Thursday, February 5, 2009

3 economist... :):):)

Three economists are out deer hunting one day when they see a huge buck in the clearing in front of them. The first economist takes aim with his rifle and fires. The bullet goes flying by the deer, about 20 feet in front of it. The second economist decides to give it a try. He takes aim and shoots. The bullet goes flying by the deer, this time about 20 feet behind the deer. At this point, the third economist starts jumping up and down, overcome with joy, yelling: WE GOT IT!! WE GOT IT!!

note:- the picture shown does not meant to offend any one.


The ICC (International Chambers Of Commerce) in the UCPDC (Uniform Custom Practices for Documentary Credit) defines LC (Letter of Credit) as:
“An arrangement, however named or described, whereby bank (the Issuing Bank) acting at the request and on the instructions of the customer (the applicant) or on its own behalf:
a) is to make a payment to or to the order of a third party(beneficiary) or is to accept bills of exchange(drafts) drawn by the beneficiary), or,
b) Authorizes another bank to effect such payments or to aceept and pay such bills of exchange(drafts), or,
c) Authorizes another bank to negotiate against stipulated documents provided that the terms are compiled with.”
Or in simple words, LC can be characterized as “an arrangement of Making Payment against Documents”. Banks in India normally opens Import LC under following circumstances:
Ø When a resident in India is importing goods into India.
Ø When a resident merchant trader is purchasing goods from one country, for sale to another country, for purpose of merchandising trade.
Ø When an Indian exporter who is executing a contract abroad requires importing goods from a third country to the country where he is executing the contract.
The inter-bank communication and transaction in LCs take place through SWIFT (Society for Worldwide Inter-bank Financial Telecommunication) network. SWIFT is industry owned cooperative supplying secure messaging services and interface software to over 7,000 financial institutions in 196 countries.
SWIFT messages are preset and referred to by category numbers called MT numbers. For example, MT300’s only deal with Forex transactions, MT800’s deal with Traveler’s cheques, etc. Each type of message in each category is preset as well. For instance, there are 89 different messages available under category 0f MT500.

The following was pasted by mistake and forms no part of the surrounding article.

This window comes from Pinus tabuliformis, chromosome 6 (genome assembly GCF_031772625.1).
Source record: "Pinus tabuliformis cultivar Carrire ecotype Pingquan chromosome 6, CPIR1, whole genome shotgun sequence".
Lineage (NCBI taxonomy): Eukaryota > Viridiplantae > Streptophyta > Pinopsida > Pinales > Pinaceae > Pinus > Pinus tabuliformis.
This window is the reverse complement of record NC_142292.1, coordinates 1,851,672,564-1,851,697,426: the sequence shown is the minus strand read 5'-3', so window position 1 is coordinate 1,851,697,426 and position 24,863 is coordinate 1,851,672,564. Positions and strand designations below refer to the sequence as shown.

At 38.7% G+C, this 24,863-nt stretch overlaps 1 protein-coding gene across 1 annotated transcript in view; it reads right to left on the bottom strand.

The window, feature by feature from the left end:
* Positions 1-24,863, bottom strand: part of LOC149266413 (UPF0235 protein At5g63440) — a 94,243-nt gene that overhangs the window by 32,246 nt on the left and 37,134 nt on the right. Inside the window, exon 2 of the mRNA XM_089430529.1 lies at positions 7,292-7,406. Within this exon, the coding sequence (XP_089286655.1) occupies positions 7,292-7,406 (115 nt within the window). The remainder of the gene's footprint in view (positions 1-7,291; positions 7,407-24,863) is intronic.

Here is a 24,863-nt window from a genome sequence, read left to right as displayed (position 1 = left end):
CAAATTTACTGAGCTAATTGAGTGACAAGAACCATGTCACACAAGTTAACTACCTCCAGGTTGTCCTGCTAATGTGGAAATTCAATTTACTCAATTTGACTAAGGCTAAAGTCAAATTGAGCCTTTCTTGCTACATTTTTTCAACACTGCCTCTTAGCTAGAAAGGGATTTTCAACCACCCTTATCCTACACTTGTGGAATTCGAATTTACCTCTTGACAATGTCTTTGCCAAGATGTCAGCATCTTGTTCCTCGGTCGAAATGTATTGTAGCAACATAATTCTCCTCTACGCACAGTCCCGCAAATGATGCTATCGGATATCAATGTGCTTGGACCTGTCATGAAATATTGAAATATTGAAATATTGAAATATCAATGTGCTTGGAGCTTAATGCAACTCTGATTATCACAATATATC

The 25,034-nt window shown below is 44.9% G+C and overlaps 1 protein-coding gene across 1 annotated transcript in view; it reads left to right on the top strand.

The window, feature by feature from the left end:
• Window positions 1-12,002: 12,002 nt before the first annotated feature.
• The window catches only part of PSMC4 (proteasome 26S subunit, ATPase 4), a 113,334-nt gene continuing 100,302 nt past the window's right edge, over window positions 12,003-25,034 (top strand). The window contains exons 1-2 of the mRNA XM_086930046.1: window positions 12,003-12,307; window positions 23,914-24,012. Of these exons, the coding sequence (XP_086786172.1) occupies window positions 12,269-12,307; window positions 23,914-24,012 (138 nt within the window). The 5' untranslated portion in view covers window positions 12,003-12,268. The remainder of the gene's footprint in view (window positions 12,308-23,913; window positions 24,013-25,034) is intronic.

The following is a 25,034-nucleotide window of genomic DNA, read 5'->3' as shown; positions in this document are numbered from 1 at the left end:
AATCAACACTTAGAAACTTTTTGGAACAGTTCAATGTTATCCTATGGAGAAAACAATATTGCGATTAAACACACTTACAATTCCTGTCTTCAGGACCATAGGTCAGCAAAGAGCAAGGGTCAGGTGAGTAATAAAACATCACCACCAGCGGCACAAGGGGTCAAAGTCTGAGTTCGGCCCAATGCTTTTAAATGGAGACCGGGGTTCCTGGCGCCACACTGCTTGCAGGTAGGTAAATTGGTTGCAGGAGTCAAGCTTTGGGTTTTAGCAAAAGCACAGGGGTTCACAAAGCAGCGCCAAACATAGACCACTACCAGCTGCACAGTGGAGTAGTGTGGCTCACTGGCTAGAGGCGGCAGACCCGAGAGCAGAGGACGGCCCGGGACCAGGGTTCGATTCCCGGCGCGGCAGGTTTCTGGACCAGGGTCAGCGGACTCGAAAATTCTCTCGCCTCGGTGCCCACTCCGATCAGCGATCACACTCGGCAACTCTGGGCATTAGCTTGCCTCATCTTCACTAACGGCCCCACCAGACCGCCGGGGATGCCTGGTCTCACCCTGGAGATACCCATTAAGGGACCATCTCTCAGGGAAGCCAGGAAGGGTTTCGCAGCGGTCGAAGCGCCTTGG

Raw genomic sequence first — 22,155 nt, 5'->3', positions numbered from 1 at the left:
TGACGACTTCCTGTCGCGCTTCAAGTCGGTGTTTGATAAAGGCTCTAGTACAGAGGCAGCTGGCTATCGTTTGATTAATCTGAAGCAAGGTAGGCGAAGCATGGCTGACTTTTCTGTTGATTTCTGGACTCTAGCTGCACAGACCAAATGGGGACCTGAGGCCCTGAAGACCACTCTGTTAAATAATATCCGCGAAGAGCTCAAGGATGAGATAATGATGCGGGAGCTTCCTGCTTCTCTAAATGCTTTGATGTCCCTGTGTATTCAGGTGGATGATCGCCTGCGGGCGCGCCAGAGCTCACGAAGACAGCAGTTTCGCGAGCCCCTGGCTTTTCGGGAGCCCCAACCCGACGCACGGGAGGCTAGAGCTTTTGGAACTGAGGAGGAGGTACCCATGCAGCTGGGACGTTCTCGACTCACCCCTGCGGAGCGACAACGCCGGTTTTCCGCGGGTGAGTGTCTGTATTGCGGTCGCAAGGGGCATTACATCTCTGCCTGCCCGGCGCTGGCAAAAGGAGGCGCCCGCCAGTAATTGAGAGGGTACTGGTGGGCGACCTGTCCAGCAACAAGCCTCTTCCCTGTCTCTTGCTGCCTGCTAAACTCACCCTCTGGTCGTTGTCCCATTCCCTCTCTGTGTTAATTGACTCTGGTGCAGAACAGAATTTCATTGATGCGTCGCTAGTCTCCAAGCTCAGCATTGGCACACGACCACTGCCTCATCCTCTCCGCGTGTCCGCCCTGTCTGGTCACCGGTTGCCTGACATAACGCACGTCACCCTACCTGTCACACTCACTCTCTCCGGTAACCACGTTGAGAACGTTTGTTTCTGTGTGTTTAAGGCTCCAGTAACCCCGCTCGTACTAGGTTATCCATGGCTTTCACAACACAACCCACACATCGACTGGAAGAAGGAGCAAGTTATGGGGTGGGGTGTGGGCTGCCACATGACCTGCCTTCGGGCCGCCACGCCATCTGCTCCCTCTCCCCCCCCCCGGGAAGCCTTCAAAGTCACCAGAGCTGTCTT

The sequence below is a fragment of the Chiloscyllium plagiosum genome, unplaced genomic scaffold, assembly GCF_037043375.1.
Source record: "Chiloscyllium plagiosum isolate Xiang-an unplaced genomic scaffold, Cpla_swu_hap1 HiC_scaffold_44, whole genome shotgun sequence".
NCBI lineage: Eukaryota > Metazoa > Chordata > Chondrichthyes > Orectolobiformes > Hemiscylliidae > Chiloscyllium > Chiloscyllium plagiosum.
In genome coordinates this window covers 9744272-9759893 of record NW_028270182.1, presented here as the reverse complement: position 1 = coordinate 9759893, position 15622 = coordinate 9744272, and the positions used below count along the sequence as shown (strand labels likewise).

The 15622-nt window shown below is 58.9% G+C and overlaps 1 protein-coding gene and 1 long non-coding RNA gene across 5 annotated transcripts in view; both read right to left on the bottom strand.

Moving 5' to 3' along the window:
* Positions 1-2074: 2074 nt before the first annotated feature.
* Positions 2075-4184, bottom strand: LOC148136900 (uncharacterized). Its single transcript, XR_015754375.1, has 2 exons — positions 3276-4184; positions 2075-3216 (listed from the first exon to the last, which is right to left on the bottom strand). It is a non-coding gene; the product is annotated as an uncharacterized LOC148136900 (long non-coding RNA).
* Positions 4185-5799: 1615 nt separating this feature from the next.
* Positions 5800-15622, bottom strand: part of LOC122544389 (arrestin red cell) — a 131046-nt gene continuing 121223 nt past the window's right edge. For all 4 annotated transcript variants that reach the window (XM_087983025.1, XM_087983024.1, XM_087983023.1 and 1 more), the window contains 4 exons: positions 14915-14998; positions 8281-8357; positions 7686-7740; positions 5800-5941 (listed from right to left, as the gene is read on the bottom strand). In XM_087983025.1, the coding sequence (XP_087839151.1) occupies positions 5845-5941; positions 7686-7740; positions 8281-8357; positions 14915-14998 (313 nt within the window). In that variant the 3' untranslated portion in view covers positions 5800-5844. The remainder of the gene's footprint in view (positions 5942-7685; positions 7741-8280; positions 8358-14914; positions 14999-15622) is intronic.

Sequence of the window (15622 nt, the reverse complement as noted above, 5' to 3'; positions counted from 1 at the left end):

How LC is a “Source of Earning for Bank”
Letters of credit are used nowadays primarily in international trade transactions of significant value, for deals between a supplier in one country and a wholesale customer in another.
From the bank's point of view, the LC they have issued can be called upon at any time (subject to the relevant terms and conditions), and the bank then looks to reclaim this from the applicant.
Banks earn commission from the applicant for making payment on his behalf to his exporter. Commission charged by Bank, on opening of LC or at the amendment is to be realized Upfront and no refund is being allowed. Commission charges concerned with LC(Bank normally) are given as follows:
1. Commitment charges At the time of opening of LC, commission of 0.15% is charged for every quarter and part thereof

2. Usance charges
Name of the Item
Rate of interest
For Bill Upto 10Days sight
For Bills upto 3months
For Bills over 3months
0.30% for first 3months+0.10% per month in excess of 3 months sight



'Post-shipment Credit' means any loan or advance granted or any other
credit provided by an institution to an exporter of goods from India from the date of extending credit after shipment of goods to the date of realization of export proceeds. It also includes any loan or advance granted to an exporter, in consideration of, or on the security of, any Duty Drawback or any receivables from Government Of India. PS Finance can be classified as under:
a. Negotiation/Payment/Acceptance of export documents under LC.